Historic Houses of New York City, New York
Europeans began exploring the region in the early 16th century. In 1624, The Dutch West India Company sent some 30 families to live and work in a tiny settlement that is today’s Governors Island. The settlement’s governor, Peter Minuit, purchased Manhattan Island from the native Lenape People and founded a colony called New Amsterdam. In 1674, the British seized Manhattan and renamed it New York in honor of the Duke of York. The city of New York became an important and prosperous commercial port and grew larger and more diverse. Immigration transformed the city during the 19th century as it grew into the largest city in the United States. The Commissioners’ Plan of 1811 proposed the rectangular grid plan of streets and lots that defined New York City’s later development. The region would become the trading capital of the nation when the 363-mile-long Erie Canal linked the Hudson River to Lake Erie in 1825.
At the turn of the 20th century, New York City was the focus of international attention as skyscrapers competed to be the tallest in the world. Sprawling suburbs emerged as bedroom communities for commuters to the center of the city. Examples of New York’s earliest buildings from the Colonial, Federal, and Greek Revival periods are preserved and continued in use. Rapid expansion after the Civil War filled New York City with Gothic, Italianate, Victorian, and Edwardian rowhouses. It is home to some of the most significant Beaux-Arts and Italian Renaissance-style buildings in the United States.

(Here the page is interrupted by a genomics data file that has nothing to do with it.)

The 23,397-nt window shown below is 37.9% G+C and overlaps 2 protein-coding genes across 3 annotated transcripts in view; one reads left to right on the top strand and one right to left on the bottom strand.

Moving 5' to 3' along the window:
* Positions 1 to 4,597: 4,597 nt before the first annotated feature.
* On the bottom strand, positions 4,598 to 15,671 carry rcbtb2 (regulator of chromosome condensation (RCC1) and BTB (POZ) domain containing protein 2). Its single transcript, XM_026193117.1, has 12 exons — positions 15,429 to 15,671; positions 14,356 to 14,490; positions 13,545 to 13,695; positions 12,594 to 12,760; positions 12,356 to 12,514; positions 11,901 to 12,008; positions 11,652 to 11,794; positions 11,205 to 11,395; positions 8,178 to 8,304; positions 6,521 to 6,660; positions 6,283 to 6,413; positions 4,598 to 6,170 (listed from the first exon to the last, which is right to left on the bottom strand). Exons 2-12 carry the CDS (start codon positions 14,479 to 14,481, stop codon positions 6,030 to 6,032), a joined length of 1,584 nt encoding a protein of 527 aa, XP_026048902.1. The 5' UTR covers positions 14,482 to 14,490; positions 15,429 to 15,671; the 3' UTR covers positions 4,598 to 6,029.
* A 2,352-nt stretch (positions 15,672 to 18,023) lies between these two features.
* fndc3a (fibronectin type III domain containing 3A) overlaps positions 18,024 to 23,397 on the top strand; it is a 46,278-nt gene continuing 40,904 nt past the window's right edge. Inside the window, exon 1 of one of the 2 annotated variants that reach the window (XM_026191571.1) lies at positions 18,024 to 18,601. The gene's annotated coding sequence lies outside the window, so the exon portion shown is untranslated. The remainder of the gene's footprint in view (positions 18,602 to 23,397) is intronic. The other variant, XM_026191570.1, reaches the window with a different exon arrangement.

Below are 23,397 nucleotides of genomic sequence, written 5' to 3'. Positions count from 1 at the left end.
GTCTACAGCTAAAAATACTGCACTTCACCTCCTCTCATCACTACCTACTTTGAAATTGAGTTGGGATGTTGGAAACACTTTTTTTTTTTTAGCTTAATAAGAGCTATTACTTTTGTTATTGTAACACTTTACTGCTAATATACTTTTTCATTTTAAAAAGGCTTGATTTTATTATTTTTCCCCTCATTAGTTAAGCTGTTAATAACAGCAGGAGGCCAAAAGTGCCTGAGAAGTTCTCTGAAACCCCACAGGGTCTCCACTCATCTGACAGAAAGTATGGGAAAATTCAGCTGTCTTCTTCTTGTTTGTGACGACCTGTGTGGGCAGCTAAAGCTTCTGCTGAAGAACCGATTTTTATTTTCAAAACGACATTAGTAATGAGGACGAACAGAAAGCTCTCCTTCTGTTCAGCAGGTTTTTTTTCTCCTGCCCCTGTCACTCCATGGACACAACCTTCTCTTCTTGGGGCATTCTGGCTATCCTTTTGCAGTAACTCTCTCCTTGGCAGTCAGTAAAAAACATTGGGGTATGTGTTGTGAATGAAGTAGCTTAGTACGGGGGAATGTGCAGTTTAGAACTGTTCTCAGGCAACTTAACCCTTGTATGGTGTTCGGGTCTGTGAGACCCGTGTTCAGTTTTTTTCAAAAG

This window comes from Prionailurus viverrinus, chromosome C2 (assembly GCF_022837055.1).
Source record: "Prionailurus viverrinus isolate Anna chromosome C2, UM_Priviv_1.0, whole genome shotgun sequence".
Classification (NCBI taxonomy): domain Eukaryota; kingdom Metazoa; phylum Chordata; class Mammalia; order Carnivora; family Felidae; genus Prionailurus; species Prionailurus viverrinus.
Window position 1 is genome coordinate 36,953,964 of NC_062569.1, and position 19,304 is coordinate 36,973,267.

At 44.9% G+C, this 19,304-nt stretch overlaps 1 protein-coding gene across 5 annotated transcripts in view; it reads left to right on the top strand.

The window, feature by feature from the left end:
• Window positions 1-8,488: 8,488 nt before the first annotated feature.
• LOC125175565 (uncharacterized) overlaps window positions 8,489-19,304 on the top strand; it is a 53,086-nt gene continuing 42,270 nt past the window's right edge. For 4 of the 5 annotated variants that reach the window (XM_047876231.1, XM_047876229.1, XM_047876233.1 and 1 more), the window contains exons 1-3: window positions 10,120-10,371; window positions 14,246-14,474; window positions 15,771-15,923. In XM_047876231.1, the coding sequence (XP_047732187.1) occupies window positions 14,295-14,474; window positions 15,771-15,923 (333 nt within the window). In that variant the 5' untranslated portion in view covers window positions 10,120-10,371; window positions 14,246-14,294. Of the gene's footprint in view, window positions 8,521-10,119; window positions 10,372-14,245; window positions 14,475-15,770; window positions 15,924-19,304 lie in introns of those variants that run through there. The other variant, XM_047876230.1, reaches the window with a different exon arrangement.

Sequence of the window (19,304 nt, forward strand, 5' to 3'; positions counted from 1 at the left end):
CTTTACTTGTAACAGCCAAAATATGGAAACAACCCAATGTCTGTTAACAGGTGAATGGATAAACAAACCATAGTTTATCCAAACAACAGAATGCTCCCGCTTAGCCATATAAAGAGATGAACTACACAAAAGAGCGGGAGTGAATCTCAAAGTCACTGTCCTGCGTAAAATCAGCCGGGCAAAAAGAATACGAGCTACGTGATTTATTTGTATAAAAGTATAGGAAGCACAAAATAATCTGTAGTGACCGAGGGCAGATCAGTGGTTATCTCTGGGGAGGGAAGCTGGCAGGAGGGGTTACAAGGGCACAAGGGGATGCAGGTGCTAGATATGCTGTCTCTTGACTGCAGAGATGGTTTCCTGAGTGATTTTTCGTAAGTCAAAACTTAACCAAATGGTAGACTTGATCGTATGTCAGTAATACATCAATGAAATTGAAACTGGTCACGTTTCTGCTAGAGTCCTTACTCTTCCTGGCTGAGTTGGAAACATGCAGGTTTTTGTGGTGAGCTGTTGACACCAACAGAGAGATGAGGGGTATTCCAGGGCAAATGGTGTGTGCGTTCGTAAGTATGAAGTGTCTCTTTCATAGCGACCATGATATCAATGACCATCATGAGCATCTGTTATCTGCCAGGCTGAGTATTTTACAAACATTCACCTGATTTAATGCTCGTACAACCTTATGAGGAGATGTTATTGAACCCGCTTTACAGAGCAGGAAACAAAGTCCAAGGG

The New York City Landmarks Commission and the Municipal Art Society emerged after the demolition of the Pennsylvania Railroad Station in 1963 to protect historically, and culturally significant buildings.